Beijing's environmental authority has issued an orange alert for smog - its second-highest warning level - with heavy air pollution forecast to persist until Wednesday night.
The weather is due mostly to unfavorable conditions for the dispersal of pollutants, the Beijing Environmental Protection Bureau said.
Elementary and secondary schools have been advised to stop outdoor activities, while trucks transporting construction waste, muck, sand and gravel have been banned from the capital's roads while the alert is in place.
Building demolitions and outdoor barbecues are also forbidden.
According to the Ministry of Environmental Protection, the central and southern Beijing-Tianjin-Hebei region is expected to see smog until Thursday, also partly due to unfavorable meteorological conditions.
The concentration of PM2.5 - harmful particulate matter with a diameter of less than 2.5 micrometers - will climb to 200 micrograms per cubic meter or higher in central and southern parts of the region.
At a news conference on Saturday, Huang Runqiu, vice-minister of environmental protection, called for a sober assessment of air quality improvement in the past five years and continuous efforts to fight pollution.
The annual average concentration of PM2.5 in the Beijing-Tianjin-Hebei region has fallen by about 40 percent since 2013. The number of days with heavy air pollution in key cities nationwide has been halved, Huang said.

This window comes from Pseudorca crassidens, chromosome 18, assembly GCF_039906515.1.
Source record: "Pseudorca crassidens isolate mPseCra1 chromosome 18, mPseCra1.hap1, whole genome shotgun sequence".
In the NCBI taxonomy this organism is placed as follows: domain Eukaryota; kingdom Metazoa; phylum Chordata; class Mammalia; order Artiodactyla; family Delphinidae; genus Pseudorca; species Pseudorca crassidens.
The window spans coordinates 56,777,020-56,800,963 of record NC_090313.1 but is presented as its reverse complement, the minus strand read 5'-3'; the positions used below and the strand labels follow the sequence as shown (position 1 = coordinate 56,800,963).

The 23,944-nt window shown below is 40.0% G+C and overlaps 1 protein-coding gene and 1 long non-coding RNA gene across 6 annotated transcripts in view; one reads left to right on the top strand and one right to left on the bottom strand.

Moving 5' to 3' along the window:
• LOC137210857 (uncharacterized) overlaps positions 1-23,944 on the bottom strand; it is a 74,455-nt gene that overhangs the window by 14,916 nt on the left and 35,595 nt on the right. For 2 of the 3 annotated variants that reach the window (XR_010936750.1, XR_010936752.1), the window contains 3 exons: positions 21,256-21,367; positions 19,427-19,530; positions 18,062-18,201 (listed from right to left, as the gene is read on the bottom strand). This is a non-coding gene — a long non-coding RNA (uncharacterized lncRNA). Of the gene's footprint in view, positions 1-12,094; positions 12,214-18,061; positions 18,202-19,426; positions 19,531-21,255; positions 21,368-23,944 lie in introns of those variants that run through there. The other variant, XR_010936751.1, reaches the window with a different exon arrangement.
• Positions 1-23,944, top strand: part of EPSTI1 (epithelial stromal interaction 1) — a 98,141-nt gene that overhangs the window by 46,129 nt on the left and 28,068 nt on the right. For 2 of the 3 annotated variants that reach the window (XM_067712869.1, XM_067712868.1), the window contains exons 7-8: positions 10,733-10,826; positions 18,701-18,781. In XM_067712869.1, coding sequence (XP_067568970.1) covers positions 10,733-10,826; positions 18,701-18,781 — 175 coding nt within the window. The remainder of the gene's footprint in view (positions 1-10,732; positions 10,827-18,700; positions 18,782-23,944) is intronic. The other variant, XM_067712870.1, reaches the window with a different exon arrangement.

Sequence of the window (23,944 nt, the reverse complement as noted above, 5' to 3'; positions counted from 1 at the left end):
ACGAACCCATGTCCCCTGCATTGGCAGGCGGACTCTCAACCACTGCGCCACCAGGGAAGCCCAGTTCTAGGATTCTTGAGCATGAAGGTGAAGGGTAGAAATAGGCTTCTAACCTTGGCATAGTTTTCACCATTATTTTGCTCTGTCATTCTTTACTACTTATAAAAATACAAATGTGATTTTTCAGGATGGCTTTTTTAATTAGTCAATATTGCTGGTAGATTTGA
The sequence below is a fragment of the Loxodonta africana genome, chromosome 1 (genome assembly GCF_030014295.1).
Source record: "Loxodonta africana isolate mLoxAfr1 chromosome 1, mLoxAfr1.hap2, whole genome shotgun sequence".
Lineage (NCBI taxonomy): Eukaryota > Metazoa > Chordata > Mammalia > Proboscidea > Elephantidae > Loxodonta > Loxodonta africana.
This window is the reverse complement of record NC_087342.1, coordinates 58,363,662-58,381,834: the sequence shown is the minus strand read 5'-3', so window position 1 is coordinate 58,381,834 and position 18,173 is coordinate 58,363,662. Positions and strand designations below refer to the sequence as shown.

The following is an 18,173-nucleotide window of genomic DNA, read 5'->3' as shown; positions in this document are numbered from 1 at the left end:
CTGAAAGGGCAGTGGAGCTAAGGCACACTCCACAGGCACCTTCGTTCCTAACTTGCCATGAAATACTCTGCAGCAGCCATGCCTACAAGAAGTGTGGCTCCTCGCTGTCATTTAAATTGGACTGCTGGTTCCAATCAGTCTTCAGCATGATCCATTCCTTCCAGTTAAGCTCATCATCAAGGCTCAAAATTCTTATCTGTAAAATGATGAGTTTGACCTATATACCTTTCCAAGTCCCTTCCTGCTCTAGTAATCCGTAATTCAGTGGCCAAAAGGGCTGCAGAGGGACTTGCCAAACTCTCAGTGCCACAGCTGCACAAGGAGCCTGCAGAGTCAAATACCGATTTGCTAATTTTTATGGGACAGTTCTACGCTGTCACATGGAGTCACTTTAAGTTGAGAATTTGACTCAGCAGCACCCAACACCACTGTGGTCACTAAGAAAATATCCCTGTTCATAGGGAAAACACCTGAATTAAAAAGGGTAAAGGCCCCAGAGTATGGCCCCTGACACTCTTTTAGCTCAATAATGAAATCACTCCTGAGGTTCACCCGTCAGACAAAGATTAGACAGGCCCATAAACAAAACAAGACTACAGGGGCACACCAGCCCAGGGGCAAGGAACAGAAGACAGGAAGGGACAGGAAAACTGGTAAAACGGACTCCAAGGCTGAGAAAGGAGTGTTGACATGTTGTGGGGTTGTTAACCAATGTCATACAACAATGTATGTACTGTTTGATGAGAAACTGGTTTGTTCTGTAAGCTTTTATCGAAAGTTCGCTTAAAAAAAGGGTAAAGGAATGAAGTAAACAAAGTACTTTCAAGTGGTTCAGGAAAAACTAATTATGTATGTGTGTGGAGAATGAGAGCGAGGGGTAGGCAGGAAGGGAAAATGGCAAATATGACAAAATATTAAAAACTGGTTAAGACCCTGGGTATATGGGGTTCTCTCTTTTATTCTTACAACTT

According to recent analysis, about 30 percent of the improvement was because of favorable meteorological conditions, and the rest was due to efforts made by various parties, he said.
Air pollution is still not completely controlled, with about 70 percent of China's 338 major cities yet to meet the required standards, according to the vice-minister.
"We should be cool-headed... and must not relax in our efforts," said Huang, adding that emissions of pollution remain high in China.
He said the ministry is drafting a three-year plan to further optimize the structure of industry, energy consumption and transportation.
While reducing coal consumption - a major contributor to air pollution in the Beijing-Tianjin-Hebei region, especially during the winter heating season - the government will make efforts to have railways play a bigger role in transportation and decrease the use of heavy trucks, Huang said.
"Without structural changes, complete air pollution control will just be a mere phrase," he added.